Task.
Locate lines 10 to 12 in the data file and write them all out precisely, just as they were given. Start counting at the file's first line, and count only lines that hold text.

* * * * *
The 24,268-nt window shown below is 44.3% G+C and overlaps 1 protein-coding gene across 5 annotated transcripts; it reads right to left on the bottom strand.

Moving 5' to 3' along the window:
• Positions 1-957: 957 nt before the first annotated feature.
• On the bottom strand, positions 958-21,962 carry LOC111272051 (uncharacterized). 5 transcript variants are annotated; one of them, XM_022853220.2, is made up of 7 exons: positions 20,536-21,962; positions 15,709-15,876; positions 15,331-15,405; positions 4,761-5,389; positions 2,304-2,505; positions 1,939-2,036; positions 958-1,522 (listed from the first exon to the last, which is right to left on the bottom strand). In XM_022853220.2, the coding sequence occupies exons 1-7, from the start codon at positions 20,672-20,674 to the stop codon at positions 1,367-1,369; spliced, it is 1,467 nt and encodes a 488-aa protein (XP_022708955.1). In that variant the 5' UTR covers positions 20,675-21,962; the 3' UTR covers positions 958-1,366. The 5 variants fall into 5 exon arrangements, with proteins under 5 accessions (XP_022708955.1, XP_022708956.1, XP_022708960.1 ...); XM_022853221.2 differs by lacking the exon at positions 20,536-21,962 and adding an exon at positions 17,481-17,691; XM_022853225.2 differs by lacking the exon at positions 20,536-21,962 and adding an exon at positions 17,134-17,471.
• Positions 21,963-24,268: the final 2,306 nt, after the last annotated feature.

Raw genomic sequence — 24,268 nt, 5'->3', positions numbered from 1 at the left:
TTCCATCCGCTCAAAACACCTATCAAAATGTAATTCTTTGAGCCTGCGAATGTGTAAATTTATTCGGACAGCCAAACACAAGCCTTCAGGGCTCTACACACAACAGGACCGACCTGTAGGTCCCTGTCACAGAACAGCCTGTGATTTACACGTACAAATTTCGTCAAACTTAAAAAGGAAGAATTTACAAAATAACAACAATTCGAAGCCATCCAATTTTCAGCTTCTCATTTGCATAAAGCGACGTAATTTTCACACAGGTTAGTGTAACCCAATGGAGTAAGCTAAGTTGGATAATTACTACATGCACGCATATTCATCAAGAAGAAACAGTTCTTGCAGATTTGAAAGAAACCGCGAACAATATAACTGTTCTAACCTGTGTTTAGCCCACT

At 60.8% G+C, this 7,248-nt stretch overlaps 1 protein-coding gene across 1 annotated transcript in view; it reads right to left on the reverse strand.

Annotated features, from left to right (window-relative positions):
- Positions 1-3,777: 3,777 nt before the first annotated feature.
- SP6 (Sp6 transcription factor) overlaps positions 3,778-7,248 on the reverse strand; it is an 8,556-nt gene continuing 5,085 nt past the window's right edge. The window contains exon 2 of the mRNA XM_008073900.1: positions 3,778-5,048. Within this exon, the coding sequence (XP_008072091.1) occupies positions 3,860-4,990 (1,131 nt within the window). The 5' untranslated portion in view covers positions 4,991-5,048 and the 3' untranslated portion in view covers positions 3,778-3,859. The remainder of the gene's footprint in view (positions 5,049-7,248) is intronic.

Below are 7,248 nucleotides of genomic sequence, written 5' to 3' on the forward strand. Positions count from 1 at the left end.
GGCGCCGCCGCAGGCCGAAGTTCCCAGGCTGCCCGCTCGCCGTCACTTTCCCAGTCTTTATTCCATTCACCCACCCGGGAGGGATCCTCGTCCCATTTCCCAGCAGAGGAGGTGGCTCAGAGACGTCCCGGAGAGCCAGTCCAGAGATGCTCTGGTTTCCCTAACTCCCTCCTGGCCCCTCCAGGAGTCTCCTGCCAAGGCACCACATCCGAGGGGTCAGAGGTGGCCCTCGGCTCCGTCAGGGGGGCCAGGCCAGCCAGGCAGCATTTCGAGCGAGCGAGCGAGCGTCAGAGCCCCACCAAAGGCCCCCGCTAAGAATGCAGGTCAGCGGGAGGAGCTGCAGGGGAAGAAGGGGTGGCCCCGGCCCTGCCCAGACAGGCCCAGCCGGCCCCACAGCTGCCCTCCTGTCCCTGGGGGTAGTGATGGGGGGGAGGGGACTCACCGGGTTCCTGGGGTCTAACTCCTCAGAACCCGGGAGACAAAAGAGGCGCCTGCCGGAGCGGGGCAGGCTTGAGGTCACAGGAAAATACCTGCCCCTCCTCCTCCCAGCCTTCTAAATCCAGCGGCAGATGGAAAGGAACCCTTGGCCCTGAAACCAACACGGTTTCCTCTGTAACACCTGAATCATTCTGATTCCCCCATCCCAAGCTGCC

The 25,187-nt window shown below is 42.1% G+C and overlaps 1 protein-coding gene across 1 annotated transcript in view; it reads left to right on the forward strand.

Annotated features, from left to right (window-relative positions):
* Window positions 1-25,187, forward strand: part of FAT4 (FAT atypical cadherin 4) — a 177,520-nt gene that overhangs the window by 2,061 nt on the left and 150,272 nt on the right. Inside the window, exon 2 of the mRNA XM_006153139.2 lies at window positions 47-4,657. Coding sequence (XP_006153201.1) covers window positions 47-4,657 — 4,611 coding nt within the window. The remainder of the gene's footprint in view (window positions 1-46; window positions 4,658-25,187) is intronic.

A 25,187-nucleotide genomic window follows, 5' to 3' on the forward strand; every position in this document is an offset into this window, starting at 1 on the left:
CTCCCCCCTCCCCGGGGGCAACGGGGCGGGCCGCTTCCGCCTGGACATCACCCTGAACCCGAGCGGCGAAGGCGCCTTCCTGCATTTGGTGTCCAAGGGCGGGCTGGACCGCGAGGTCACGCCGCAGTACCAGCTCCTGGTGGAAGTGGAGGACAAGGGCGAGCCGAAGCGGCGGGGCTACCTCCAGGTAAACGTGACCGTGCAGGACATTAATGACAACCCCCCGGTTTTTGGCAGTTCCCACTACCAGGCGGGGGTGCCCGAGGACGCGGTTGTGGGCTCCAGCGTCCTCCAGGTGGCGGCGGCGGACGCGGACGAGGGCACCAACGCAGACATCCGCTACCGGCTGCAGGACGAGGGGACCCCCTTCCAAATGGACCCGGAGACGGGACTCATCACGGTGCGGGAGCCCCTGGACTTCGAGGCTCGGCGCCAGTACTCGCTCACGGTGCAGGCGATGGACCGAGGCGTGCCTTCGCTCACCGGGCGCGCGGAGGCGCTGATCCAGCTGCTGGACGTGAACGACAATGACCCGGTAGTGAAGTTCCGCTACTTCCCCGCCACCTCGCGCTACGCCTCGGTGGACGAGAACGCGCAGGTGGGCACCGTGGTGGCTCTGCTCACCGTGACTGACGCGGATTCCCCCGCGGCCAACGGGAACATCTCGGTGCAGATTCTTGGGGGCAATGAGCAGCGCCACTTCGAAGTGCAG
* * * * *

- Positions 1-3,777: 3,777 nt before the first annotated feature.
- SP6 (Sp6 transcription factor) overlaps positions 3,778-7,248 on the reverse strand; it is an 8,556-nt gene continuing 5,085 nt past the window's right edge. The window contains exon 2 of the mRNA XM_008073900.1: positions 3,778-5,048. Within this exon, the coding sequence (XP_008072091.1) occupies positions 3,860-4,990 (1,131 nt within the window). The 5' untranslated portion in view covers positions 4,991-5,048 and the 3' untranslated portion in view covers positions 3,778-3,859. The remainder of the gene's footprint in view (positions 5,049-7,248) is intronic.

Below are 7,248 nucleotides of genomic sequence, written 5' to 3' on the forward strand. Positions count from 1 at the left end.